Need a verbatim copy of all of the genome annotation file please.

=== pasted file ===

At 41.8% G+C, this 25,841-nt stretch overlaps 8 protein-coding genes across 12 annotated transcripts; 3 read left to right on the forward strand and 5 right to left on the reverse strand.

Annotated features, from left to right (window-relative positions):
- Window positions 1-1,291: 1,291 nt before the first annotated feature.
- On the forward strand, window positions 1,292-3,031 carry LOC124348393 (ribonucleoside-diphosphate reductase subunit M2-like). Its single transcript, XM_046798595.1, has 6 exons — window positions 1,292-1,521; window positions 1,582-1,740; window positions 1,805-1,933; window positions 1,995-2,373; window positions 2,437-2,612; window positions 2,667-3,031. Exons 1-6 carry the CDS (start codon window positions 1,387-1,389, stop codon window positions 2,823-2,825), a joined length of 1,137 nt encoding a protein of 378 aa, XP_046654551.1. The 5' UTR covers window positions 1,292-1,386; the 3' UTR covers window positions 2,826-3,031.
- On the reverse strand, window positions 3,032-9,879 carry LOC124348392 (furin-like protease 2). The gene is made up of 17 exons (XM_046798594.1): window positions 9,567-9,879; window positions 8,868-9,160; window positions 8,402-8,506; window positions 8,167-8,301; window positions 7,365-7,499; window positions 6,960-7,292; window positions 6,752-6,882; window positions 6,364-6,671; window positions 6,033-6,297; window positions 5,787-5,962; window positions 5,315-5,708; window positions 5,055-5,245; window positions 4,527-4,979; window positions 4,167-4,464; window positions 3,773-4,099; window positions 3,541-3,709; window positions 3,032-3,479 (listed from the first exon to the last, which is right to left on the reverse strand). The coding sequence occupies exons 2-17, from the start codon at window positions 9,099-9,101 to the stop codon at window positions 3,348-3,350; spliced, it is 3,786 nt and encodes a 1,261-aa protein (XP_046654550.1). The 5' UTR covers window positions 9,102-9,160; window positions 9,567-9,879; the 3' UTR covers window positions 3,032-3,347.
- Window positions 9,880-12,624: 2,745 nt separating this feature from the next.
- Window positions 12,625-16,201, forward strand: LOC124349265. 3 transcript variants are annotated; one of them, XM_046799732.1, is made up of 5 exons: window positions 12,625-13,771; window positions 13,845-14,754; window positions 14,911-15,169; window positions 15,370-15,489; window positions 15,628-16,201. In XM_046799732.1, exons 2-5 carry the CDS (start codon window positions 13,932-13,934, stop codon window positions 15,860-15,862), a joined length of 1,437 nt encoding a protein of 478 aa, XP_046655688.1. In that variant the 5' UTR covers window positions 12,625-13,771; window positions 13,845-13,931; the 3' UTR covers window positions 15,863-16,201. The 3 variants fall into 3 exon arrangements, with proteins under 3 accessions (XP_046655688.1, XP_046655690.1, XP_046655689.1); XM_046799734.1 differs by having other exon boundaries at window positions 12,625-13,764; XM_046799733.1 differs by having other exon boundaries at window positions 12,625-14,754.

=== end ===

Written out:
At 41.8% G+C, this 25,841-nt stretch overlaps 8 protein-coding genes across 12 annotated transcripts; 3 read left to right on the forward strand and 5 right to left on the reverse strand.

Annotated features, from left to right (window-relative positions):
- Window positions 1-1,291: 1,291 nt before the first annotated feature.
- On the forward strand, window positions 1,292-3,031 carry LOC124348393 (ribonucleoside-diphosphate reductase subunit M2-like). Its single transcript, XM_046798595.1, has 6 exons — window positions 1,292-1,521; window positions 1,582-1,740; window positions 1,805-1,933; window positions 1,995-2,373; window positions 2,437-2,612; window positions 2,667-3,031. Exons 1-6 carry the CDS (start codon window positions 1,387-1,389, stop codon window positions 2,823-2,825), a joined length of 1,137 nt encoding a protein of 378 aa, XP_046654551.1. The 5' UTR covers window positions 1,292-1,386; the 3' UTR covers window positions 2,826-3,031.
- On the reverse strand, window positions 3,032-9,879 carry LOC124348392 (furin-like protease 2). The gene is made up of 17 exons (XM_046798594.1): window positions 9,567-9,879; window positions 8,868-9,160; window positions 8,402-8,506; window positions 8,167-8,301; window positions 7,365-7,499; window positions 6,960-7,292; window positions 6,752-6,882; window positions 6,364-6,671; window positions 6,033-6,297; window positions 5,787-5,962; window positions 5,315-5,708; window positions 5,055-5,245; window positions 4,527-4,979; window positions 4,167-4,464; window positions 3,773-4,099; window positions 3,541-3,709; window positions 3,032-3,479 (listed from the first exon to the last, which is right to left on the reverse strand). The coding sequence occupies exons 2-17, from the start codon at window positions 9,099-9,101 to the stop codon at window positions 3,348-3,350; spliced, it is 3,786 nt and encodes a 1,261-aa protein (XP_046654550.1). The 5' UTR covers window positions 9,102-9,160; window positions 9,567-9,879; the 3' UTR covers window positions 3,032-3,347.
- Window positions 9,880-12,624: 2,745 nt separating this feature from the next.
- Window positions 12,625-16,201, forward strand: LOC124349265. 3 transcript variants are annotated; one of them, XM_046799732.1, is made up of 5 exons: window positions 12,625-13,771; window positions 13,845-14,754; window positions 14,911-15,169; window positions 15,370-15,489; window positions 15,628-16,201. In XM_046799732.1, exons 2-5 carry the CDS (start codon window positions 13,932-13,934, stop codon window positions 15,860-15,862), a joined length of 1,437 nt encoding a protein of 478 aa, XP_046655688.1. In that variant the 5' UTR covers window positions 12,625-13,771; window positions 13,845-13,931; the 3' UTR covers window positions 15,863-16,201. The 3 variants fall into 3 exon arrangements, with proteins under 3 accessions (XP_046655688.1, XP_046655690.1, XP_046655689.1); XM_046799734.1 differs by having other exon boundaries at window positions 12,625-13,764; XM_046799733.1 differs by having other exon boundaries at window positions 12,625-14,754.